After a really hearty “second brekkie” while the captain moved the boat (and we recovered from our harrowing first dive), Jim and I were ready for the main event of the day; a shark feeding at North Horn. This is a totally cool area which features a natural amphitheater at about 40 feet which looks down at the top of a seamount about 15 feet below it. The crew has filled a metal cage with pieces of frozen tuna heads threaded through a metal cable and attached to some buoys. as we took our places on the ledge of the amphitheater, the cage is slowly lowered onto the top of the seamount and tied off. Then the sharks and other predators began to gather. When we had amassed a sizable crowd of sharks, the crew member with the short straw had to latch the metal cage and then a food fight broke out. The best pictures from this came from our onboard photographer, Vili, who took up a position right on the edge of the seamount about three feet from the cage. My photos are the definitely less interesting (but safer) ones looking down on the scene.
We stayed in place for our third dive of the day, which gave us an opportunity to do more diving along the reef wall of North Horn. This was a very cool experience, because there are all sorts of nooks and crannies to look for fish, and we saw types of fish I have never seen before. Now the challenge is to try to identify them from the pictures I took! Tomorrow, we’ll be diving further south off Bouganville Reef.
Jim and I set off this morning on a four day trip to the outer Great Barrier Reef and the Coral Sea aboard the Sprit of Freedom, and it was a fabulous experience! The ship is fairly modern, with some very nice amenities, like a huge dive deck, and a dedicated indoor area for camera and computer use. The cabins are fairly small, but serviceable, and always spotlessly clean. However, there are plentiful public areas indoors and out, and the ship is very comfortable.
Because this trip goes to the outer Great Barrier Reef, the reefs are in deeper water, and thus influenced by slightly cooler ocean waters, which means sea life is very plentiful. In fact, all the reefs we visited were very healthy and we saw no evidence of reef bleaching at all. The coral colors were just amazing, and the fish variety was mind-boggling! Add to that average visibility ranges of 100-150 feet, and you can see why this is a diver’s paradise. Once aboard, you are given 4-5 opportunities to dive each day. The food was yummy, and the chef always had a fresh offering ready each time we came out of the water. Therefore, our life for the next four days will consist of “Eat, dive, eat, dive, eat, dive, eat, dive and sleep”. Let’s get started with a dive on the Coral Princess Palace!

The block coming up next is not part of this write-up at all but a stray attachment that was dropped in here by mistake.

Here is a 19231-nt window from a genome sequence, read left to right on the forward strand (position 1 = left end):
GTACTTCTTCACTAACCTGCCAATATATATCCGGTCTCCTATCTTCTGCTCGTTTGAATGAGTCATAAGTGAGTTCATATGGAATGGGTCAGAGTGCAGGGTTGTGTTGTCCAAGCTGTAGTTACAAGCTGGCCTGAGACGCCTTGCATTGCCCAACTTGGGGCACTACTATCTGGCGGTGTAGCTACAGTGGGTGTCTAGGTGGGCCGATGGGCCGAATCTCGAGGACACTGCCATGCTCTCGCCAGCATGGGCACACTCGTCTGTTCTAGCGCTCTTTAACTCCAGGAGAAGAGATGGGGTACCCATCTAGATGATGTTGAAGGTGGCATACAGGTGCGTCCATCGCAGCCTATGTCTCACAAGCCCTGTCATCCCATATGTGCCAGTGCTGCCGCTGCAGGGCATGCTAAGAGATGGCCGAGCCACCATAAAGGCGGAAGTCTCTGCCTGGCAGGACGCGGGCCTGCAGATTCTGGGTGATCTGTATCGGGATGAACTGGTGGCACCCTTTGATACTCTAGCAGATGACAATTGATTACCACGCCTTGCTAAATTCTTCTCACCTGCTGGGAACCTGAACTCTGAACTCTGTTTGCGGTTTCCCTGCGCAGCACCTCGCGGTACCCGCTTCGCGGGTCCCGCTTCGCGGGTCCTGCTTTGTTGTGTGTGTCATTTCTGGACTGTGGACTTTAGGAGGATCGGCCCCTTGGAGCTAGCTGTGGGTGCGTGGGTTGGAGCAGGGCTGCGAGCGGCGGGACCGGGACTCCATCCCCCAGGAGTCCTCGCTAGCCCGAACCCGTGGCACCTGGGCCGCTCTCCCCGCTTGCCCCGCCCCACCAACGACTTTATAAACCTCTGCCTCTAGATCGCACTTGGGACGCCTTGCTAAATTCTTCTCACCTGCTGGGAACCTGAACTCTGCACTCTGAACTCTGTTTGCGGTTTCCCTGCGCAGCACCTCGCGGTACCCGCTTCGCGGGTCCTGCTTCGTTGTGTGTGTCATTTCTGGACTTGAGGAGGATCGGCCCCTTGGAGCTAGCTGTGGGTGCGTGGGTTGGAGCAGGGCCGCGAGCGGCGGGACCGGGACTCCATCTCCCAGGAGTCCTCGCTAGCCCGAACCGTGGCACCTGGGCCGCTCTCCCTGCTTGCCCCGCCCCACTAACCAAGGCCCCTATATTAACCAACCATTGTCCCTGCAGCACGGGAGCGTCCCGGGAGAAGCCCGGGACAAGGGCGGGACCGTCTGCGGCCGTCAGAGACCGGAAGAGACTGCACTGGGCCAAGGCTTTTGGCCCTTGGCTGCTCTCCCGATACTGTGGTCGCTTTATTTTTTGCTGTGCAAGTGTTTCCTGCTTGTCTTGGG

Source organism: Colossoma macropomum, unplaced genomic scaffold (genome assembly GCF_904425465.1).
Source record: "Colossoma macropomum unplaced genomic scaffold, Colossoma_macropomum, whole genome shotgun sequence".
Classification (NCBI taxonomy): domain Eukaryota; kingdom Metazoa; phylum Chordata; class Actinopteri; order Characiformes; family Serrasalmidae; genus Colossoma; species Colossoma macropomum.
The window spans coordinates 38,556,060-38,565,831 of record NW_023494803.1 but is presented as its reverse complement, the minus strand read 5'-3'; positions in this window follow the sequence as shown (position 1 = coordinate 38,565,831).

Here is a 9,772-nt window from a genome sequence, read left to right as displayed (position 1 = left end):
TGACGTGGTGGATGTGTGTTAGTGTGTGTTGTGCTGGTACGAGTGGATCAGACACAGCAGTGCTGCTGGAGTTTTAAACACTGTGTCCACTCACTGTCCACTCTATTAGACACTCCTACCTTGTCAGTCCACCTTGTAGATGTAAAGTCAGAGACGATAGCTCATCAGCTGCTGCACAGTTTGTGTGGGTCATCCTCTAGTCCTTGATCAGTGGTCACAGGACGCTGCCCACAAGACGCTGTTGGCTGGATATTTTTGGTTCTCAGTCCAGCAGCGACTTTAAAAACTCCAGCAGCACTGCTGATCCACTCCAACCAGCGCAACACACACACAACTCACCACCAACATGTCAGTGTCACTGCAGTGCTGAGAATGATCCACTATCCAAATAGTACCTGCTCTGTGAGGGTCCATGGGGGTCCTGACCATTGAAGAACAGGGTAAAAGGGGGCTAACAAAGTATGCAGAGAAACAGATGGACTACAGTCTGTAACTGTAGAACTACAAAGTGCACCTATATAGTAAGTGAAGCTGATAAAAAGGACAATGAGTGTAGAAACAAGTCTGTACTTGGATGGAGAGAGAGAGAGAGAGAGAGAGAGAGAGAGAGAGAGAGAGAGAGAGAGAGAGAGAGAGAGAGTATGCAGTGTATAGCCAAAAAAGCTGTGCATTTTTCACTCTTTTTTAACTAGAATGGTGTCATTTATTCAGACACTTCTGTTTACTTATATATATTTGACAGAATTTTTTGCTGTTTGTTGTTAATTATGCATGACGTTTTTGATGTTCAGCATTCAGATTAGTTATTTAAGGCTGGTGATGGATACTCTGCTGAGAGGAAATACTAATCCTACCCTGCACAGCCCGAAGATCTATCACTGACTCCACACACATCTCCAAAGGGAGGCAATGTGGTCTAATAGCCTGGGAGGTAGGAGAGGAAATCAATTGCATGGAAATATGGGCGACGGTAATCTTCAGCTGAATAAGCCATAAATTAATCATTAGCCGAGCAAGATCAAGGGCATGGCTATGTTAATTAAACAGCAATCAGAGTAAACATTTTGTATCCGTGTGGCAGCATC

Dive Briefing for Coral Princess Palace
Then we moved the boat to Ribbon Reef No. 9 in order to dive at Challenger Bay. We actually did two dives here: one in the late afternoon, and the second at night.
Then came the night dive …! This night dive is all about seeing the big predator fish (and sharks) which come out at night to feed. Because the boat stops weekly in this spot, the local fish have adapted somewhat to the divers. Our first clue about this is when the boat turned on her floodlights aimed down at the ocean to help guide divers back, and HUGE Trevellys started jumping out of the water. Think hunger big tuna and you’ll begin to get the feel. Another way the predators have adapted is that they have learned that our dive lights are a helpful way to locate their prey. Accordingly, our dive leader instructed us not to shine the lights directly on the fish you are viewing lest they get eaten. He cautioned us “only 1 kill per diver”, and not to cause any of the “pretty” fish to get eaten; only the ugly ones.
The thought of getting into the water with all these hungry fish was a little daunting! Then you get into the water, and these fish and the sharks are so thick you can hardly see anything else. However, the dive was really cool, and many things were active that you never see in the day.
Happy Valentine’s Day, dear Readers! This morning we were scheduled to go do a hike at Kata Tjuta (about a 45 minute drive away from Uluru) followed by a visit to the Anangu Cultural Center at Uluru. However, we didn’t feel like doing another dawn wake up (and it was still pouring down rain at dawn), so we opted just to visit the Cultural Center later in the morning. Besides, if possible, the Kata Tjuta stone formations are more sacred than Uluru. So sacred, in fact, that non-Anangu peoples are forbidden to even learn about the sacred stories and traditions surrounding that rock formation. Fortunately, the sun (and heat) came back before we left for our visit, so we were able to place our sopping wet shoes out to dry.
The Cultural Center was really fascinating, and also featured some workshops by some of the local artists. There were some videos made by some of the community elders about the time the government decided to turn Uluru back to the local Anangu tribe, which was only about 30 years ago. Most interesting to me was learning that, in addition to being one of the oldest land masses on the planet, this area of Australia can trace its human habitation by these tribes back more than 58,000 years. When you see the facial structure of the Anangu today, it is easy to see how human evolution worked because their features are so ancient. Sadly, the Cultural Center is also considered sacred so no photos were allowed. However, it was well worth the visit!
Then it was back to the resort and a final meal before catching the flight to Cairns, which will be our gateway to diving on the Great Barrier Reef. Jim and I can barely wait!!!!!!!!